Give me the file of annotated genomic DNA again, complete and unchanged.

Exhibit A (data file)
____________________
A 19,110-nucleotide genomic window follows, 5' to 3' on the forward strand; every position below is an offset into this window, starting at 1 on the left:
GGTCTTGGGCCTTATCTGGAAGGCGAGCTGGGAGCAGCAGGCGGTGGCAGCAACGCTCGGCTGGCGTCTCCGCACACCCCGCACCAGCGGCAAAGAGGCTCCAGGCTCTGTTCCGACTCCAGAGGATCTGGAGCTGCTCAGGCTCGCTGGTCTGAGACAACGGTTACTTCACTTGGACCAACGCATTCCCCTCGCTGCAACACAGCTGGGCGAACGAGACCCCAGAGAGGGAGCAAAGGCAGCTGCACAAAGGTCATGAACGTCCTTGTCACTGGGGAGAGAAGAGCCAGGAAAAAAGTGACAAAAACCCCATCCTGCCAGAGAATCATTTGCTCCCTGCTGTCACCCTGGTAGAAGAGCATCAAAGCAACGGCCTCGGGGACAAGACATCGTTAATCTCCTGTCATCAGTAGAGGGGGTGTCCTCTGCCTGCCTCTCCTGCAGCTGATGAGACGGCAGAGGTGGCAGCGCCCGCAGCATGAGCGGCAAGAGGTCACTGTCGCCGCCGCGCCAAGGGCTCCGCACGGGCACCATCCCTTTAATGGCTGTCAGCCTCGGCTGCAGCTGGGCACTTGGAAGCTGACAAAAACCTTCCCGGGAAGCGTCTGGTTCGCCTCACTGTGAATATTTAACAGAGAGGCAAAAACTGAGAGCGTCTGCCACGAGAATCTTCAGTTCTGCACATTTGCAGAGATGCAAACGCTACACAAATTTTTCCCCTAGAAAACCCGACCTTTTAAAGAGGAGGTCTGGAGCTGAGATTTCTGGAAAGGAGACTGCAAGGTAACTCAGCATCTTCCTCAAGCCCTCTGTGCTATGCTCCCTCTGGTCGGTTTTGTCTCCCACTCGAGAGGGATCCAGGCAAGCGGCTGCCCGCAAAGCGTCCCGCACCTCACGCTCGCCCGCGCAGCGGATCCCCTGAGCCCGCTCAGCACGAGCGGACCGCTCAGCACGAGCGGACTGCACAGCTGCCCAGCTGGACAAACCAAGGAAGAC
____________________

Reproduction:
A 19,110-nucleotide genomic window follows, 5' to 3' on the forward strand; every position below is an offset into this window, starting at 1 on the left:
GGTCTTGGGCCTTATCTGGAAGGCGAGCTGGGAGCAGCAGGCGGTGGCAGCAACGCTCGGCTGGCGTCTCCGCACACCCCGCACCAGCGGCAAAGAGGCTCCAGGCTCTGTTCCGACTCCAGAGGATCTGGAGCTGCTCAGGCTCGCTGGTCTGAGACAACGGTTACTTCACTTGGACCAACGCATTCCCCTCGCTGCAACACAGCTGGGCGAACGAGACCCCAGAGAGGGAGCAAAGGCAGCTGCACAAAGGTCATGAACGTCCTTGTCACTGGGGAGAGAAGAGCCAGGAAAAAAGTGACAAAAACCCCATCCTGCCAGAGAATCATTTGCTCCCTGCTGTCACCCTGGTAGAAGAGCATCAAAGCAACGGCCTCGGGGACAAGACATCGTTAATCTCCTGTCATCAGTAGAGGGGGTGTCCTCTGCCTGCCTCTCCTGCAGCTGATGAGACGGCAGAGGTGGCAGCGCCCGCAGCATGAGCGGCAAGAGGTCACTGTCGCCGCCGCGCCAAGGGCTCCGCACGGGCACCATCCCTTTAATGGCTGTCAGCCTCGGCTGCAGCTGGGCACTTGGAAGCTGACAAAAACCTTCCCGGGAAGCGTCTGGTTCGCCTCACTGTGAATATTTAACAGAGAGGCAAAAACTGAGAGCGTCTGCCACGAGAATCTTCAGTTCTGCACATTTGCAGAGATGCAAACGCTACACAAATTTTTCCCCTAGAAAACCCGACCTTTTAAAGAGGAGGTCTGGAGCTGAGATTTCTGGAAAGGAGACTGCAAGGTAACTCAGCATCTTCCTCAAGCCCTCTGTGCTATGCTCCCTCTGGTCGGTTTTGTCTCCCACTCGAGAGGGATCCAGGCAAGCGGCTGCCCGCAAAGCGTCCCGCACCTCACGCTCGCCCGCGCAGCGGATCCCCTGAGCCCGCTCAGCACGAGCGGACCGCTCAGCACGAGCGGACTGCACAGCTGCCCAGCTGGACAAACCAAGGAAGAC